Monday, October 28, 2013

Rule 4: For Whom Do You Write?

     An interesting controversy has brewed in my brain recently. I've come to wonder if my purpose in writing should be for others, or more for my own enjoyment, with others' appreciation as a welcome side effect. At present, my conclusion is that I shouldn't try to write for others.

     "What?" you cry. "And what about all that stuff right up there in your very own banner? You talk up there about touching, helping, blessing people with what you've written. Now you're saying you don't think you should write for other people. What kind of hypocritical hack are you?"

     One who would like to explain. I don't think that my main focus should be on doing those things that I hope my writings will do. That is, I do hope that I can have an effect on others through what I write, but I don't think my main focus should be doing so. If I spend all my time trying to write what others will enjoy, I'll get stressed over whether or not I'm actually doing so. That will suck all my enjoyment out of the process, which will in turn damage my writing. It appears that I can't do my best work until I write what I enjoy; in essence, for myself.

     There's also a hesitation that comes to me when I say this. Isn't that a little self-centered? Arrogant? All those things you really don't want to be and others don't want you to be either? I hope not, and I don't really think so.

     It might actually help me be rid of those things. I would become arrogant if I thought I was producing something so wonderful that every human being could benefit from it. I'd be self-centered if I considered my powerful sermons something that everyone needs.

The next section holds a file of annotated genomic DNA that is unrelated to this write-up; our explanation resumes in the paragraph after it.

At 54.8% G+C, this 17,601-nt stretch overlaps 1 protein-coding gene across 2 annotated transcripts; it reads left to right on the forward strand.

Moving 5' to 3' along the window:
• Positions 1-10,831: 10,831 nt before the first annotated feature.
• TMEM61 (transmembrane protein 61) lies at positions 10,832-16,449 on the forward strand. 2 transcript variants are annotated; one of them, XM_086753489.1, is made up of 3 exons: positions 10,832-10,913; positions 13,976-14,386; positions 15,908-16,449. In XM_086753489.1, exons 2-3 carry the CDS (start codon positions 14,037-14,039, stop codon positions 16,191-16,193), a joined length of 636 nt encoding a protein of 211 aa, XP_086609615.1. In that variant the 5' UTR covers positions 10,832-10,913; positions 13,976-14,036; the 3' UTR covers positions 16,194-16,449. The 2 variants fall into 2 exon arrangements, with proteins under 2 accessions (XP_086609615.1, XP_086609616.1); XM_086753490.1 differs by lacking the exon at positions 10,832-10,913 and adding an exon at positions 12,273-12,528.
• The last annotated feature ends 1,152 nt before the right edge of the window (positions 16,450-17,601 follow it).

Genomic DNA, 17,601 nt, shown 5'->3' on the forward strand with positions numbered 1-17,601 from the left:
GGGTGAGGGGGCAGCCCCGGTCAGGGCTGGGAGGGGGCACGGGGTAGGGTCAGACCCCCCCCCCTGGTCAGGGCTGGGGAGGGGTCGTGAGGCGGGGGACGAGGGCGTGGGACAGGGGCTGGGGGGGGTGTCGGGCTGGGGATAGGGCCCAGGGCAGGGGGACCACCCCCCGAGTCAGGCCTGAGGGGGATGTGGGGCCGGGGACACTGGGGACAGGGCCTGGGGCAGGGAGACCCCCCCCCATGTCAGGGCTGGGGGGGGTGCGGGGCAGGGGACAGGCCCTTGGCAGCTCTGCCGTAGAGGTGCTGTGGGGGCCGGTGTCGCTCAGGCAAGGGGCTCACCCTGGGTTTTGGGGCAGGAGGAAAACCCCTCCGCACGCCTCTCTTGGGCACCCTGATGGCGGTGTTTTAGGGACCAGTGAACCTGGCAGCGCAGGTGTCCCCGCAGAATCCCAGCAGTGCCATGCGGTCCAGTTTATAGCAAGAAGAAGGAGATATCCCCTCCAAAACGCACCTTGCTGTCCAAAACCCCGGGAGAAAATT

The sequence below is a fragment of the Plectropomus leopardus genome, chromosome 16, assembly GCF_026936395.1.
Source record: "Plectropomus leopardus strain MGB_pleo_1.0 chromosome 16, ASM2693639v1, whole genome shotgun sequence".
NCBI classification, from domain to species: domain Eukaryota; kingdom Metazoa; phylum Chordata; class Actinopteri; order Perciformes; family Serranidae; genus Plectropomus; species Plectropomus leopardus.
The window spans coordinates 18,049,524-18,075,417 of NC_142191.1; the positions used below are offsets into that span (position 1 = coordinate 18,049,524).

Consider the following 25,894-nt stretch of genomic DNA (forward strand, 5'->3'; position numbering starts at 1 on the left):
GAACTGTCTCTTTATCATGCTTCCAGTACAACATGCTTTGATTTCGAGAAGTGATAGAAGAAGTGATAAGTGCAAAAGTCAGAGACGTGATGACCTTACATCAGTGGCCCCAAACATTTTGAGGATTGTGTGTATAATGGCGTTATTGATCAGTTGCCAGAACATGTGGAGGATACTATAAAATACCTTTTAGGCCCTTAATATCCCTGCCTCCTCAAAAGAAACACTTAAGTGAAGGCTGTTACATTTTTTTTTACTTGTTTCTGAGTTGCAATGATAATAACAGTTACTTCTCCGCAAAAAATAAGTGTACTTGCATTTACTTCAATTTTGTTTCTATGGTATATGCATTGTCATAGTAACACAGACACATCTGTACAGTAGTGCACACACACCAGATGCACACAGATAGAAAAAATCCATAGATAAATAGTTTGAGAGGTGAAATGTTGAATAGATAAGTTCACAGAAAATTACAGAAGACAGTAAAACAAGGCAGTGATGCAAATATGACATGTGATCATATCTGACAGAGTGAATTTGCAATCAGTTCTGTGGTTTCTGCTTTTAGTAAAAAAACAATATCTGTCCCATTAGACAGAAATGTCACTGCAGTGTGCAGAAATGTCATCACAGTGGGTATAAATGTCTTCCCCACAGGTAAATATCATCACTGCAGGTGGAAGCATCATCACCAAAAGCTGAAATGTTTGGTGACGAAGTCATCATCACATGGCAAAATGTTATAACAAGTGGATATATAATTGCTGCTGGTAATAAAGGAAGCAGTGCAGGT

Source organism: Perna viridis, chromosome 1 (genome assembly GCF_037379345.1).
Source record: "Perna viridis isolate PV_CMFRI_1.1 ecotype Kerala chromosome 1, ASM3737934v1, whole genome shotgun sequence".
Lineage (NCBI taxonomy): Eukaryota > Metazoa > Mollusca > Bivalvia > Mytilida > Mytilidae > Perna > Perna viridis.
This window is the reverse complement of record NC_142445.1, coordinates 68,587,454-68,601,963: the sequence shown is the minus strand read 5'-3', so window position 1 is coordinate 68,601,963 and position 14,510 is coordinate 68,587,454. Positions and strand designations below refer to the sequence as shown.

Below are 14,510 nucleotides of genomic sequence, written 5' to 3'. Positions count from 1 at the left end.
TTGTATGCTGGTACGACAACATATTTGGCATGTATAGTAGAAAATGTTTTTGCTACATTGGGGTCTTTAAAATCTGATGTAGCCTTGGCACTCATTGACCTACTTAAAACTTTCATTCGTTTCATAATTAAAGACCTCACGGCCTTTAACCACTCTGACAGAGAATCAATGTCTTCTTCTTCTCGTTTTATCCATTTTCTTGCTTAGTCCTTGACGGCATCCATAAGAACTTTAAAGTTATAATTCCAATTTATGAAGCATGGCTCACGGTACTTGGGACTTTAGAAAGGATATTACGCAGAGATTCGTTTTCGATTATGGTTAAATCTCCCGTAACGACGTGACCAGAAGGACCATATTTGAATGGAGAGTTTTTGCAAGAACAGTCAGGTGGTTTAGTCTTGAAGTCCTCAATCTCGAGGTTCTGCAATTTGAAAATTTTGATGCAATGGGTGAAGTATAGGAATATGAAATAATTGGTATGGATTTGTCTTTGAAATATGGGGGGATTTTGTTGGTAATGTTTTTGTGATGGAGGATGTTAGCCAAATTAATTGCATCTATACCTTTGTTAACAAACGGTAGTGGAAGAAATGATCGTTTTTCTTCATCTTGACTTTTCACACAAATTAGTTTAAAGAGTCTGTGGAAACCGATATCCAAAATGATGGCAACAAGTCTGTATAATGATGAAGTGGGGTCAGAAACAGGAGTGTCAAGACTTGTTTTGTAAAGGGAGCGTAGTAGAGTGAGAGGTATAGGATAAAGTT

In addition, I've seen what can happen when you try to force teachings, into stories, particularly. There have been two separate occasions where I experienced a fantasy novel with very apparent messages. I didn't disagree with them, for the most part, but it annoyed me how obvious it was. It was like they were trying to make their own Narnia or Middle-earth. I know, because I've been there. For a long time my book in progress has been a Narnia/Middle-earth look-alike trying not to be a Narnia/Middle-earth look-alike.

     The key, in sci-fi/fantasy writing in particular, and in all writing generally, is not to write to affect others. Write to affect yourself. If you're into speculative fiction, write to explore the places and situations your imagination dreams up. If you're in the more mainstream realm, write to understand what life is like. If you write nonfiction, write to explain the ideas you have. Is it selfish? Maybe. But at least it's selfish with the possibility of positive side effects, as opposed to altruism with little chance of reaching its end goal.

     No, I'm not writing for others, exactly. If what I do write could help someone else, that would be absolutely incredible. The paradox is that I can't really accomplish that goal until I stop trying. Only then is the pressure off, the ideas free flowing, and I'm free to create as I was meant to.

1 comment:

  1. By the way, I don't mean to say that altruism has no place in writing. That's part of where publication comes in. If something excites you, then maybe it will have a similar affect on someone else. So you also want to release your writings to others in order that they might be affected for good. (That, and an unpublished novel doesn't put food on the table.)
    -- Writing is for you; publication is for everyone else.